Pardee RAND Graduate School Awards Scholarships Funded by Rumsfeld
May 3, 2007
The Pardee RAND Graduate School announced today that it has awarded the first Andrew Marshall Scholarship, funded by a $150,000 endowment donated by former U.S. Secretary of Defense Donald H. Rumsfeld.
Rumsfeld, former chairman of the RAND Board of Trustees, also donated $150,000 to endow the Newton M. Minow scholarship at the graduate school, which has been awarded annually since 2001.
The Pardee RAND Graduate School offers a Ph.D. in policy analysis and is part of the RAND Corporation, a nonprofit research organization based in Santa Monica, Calif. In addition to their studies, PRGS fellows must complete at least 400 days of work on policy research projects, called on-the-job-training, which ensures that graduates have been exposed to a wide variety of policy areas, research methods and clients.
Christopher Sharon is the recipient of the Marshall Scholarship, which will cover part of his tuition during his first year at PRGS. Sharon earned his bachelor's degree in 2006 from Samford University in Birmingham, Ala. Since graduation, he has been teaching English and conducting ethnographic research in Myanmar.
Russell Lundberg was earlier awarded the Newton M. Minow Scholarship for 2007. Lundberg earned his master of public policy degree at the University of Maryland in 2000, and previously earned a bachelor's degree in 1996 at Hope College in Holland, Mich. He is currently an inspector with Department of Homeland Security's Office of the Inspector General.
Rumsfeld was secretary of defense under Presidents Gerald R. Ford and George W. Bush. He was chairman of the RAND Board of Trustees from 1981 to 1986 and from 1995 to 1996. He remained a member of the Board of Trustees until January 2001.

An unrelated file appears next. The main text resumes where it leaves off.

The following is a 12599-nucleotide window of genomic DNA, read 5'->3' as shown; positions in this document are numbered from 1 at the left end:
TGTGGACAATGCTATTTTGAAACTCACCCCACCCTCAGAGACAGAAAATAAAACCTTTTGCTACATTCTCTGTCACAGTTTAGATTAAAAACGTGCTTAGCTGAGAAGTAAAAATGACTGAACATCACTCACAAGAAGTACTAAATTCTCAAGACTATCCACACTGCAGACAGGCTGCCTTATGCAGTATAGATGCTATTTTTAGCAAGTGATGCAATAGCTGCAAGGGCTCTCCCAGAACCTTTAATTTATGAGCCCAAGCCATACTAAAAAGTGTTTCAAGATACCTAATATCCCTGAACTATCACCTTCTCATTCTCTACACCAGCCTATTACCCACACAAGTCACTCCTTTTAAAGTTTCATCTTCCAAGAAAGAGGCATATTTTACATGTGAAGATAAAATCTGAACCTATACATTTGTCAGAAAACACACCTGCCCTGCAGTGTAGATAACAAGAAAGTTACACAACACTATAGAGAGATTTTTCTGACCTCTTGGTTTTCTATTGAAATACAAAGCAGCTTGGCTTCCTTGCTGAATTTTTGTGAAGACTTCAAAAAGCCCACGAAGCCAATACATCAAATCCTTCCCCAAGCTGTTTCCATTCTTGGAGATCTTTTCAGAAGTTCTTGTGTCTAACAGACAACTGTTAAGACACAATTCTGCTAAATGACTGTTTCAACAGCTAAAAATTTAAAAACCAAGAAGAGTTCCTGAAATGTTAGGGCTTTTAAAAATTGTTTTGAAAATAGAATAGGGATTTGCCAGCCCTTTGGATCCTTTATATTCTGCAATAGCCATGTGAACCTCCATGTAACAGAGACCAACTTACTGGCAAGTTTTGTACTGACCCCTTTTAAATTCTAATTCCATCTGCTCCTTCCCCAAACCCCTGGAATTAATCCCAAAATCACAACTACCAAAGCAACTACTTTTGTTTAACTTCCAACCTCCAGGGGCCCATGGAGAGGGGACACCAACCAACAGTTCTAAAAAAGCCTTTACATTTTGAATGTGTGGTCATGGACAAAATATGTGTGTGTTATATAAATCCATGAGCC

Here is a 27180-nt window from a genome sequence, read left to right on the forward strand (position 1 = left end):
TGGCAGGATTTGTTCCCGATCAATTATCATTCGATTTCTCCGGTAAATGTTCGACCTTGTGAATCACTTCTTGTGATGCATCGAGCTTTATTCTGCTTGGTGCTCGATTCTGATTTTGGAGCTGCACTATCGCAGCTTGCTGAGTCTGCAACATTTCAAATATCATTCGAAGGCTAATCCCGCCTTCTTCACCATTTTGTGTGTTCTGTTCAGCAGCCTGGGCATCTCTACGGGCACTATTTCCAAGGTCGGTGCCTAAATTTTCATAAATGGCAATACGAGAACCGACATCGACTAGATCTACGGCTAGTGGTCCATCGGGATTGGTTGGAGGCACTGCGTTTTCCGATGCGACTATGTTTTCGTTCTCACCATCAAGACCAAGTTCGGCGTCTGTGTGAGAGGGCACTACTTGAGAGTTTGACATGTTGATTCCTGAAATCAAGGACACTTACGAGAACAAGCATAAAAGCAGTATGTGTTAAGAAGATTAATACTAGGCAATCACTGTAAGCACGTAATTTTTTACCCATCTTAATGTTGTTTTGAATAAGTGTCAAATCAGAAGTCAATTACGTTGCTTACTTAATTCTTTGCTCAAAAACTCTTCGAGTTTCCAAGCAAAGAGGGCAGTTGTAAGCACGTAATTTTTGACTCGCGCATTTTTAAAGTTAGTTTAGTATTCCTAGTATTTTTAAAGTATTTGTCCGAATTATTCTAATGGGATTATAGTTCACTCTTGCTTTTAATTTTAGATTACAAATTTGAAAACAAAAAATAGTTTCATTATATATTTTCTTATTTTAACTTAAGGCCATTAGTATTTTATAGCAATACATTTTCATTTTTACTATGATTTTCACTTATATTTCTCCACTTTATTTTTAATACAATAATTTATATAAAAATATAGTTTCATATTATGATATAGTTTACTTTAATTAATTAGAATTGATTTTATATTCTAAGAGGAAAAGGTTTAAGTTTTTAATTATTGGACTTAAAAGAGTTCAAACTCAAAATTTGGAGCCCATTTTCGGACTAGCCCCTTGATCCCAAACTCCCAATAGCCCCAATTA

“Thanks to Don Rumsfeld's generosity, the Marshall and Minow scholarships will help produce policy analysts who will find solutions years from now to some of the greatest challenges facing future generations,” said RAND President and CEO James A. Thomson.
The new scholarship is named for Andrew Marshall, a former RAND researcher who since 1973 has been director of the U.S. Department of Defense Office of Net Assessment, which acts as an internal think tank. The Newton M. Minow Scholarship is named in honor of the former head of the Federal Communications Commission under President John F. Kennedy, who was a member of the RAND Board of Trustees for more than 30 years.
“I am honored that Donald Rumsfeld thought to do this,” said Marshall, who has known Rumsfeld for decades. “I'm proud to be associated with a RAND scholarship that will help some of the best and brightest young minds prepare for a career in public service.”
“PRGS students want to do more with their education, they want to change the world,” said John D. Graham, dean of PRGS. “We have the nation's largest Ph.D. program in policy analysis, and our students are taught to see beyond the limitations of any one particular discipline.”